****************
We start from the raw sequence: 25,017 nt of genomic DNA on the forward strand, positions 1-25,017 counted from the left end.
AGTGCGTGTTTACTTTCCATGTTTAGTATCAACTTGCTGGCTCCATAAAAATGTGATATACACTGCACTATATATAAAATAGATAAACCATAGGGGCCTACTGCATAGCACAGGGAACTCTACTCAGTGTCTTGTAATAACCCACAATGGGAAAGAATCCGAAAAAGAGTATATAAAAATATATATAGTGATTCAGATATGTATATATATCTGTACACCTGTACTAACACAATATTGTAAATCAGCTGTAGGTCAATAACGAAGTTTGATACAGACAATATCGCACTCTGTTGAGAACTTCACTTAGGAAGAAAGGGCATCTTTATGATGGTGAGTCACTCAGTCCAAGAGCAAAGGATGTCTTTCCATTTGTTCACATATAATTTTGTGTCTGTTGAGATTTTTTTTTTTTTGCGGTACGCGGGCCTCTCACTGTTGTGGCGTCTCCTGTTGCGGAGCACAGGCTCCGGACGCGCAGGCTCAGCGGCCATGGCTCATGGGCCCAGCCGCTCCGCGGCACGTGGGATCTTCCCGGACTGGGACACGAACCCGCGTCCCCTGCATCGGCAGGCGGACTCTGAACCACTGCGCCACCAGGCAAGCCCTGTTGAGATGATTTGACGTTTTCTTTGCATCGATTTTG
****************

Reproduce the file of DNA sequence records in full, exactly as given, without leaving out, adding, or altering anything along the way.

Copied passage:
We start from the raw sequence: 25,017 nt of genomic DNA on the forward strand, positions 1-25,017 counted from the left end.
AGTGCGTGTTTACTTTCCATGTTTAGTATCAACTTGCTGGCTCCATAAAAATGTGATATACACTGCACTATATATAAAATAGATAAACCATAGGGGCCTACTGCATAGCACAGGGAACTCTACTCAGTGTCTTGTAATAACCCACAATGGGAAAGAATCCGAAAAAGAGTATATAAAAATATATATAGTGATTCAGATATGTATATATATCTGTACACCTGTACTAACACAATATTGTAAATCAGCTGTAGGTCAATAACGAAGTTTGATACAGACAATATCGCACTCTGTTGAGAACTTCACTTAGGAAGAAAGGGCATCTTTATGATGGTGAGTCACTCAGTCCAAGAGCAAAGGATGTCTTTCCATTTGTTCACATATAATTTTGTGTCTGTTGAGATTTTTTTTTTTTTGCGGTACGCGGGCCTCTCACTGTTGTGGCGTCTCCTGTTGCGGAGCACAGGCTCCGGACGCGCAGGCTCAGCGGCCATGGCTCATGGGCCCAGCCGCTCCGCGGCACGTGGGATCTTCCCGGACTGGGACACGAACCCGCGTCCCCTGCATCGGCAGGCGGACTCTGAACCACTGCGCCACCAGGCAAGCCCTGTTGAGATGATTTGACGTTTTCTTTGCATCGATTTTG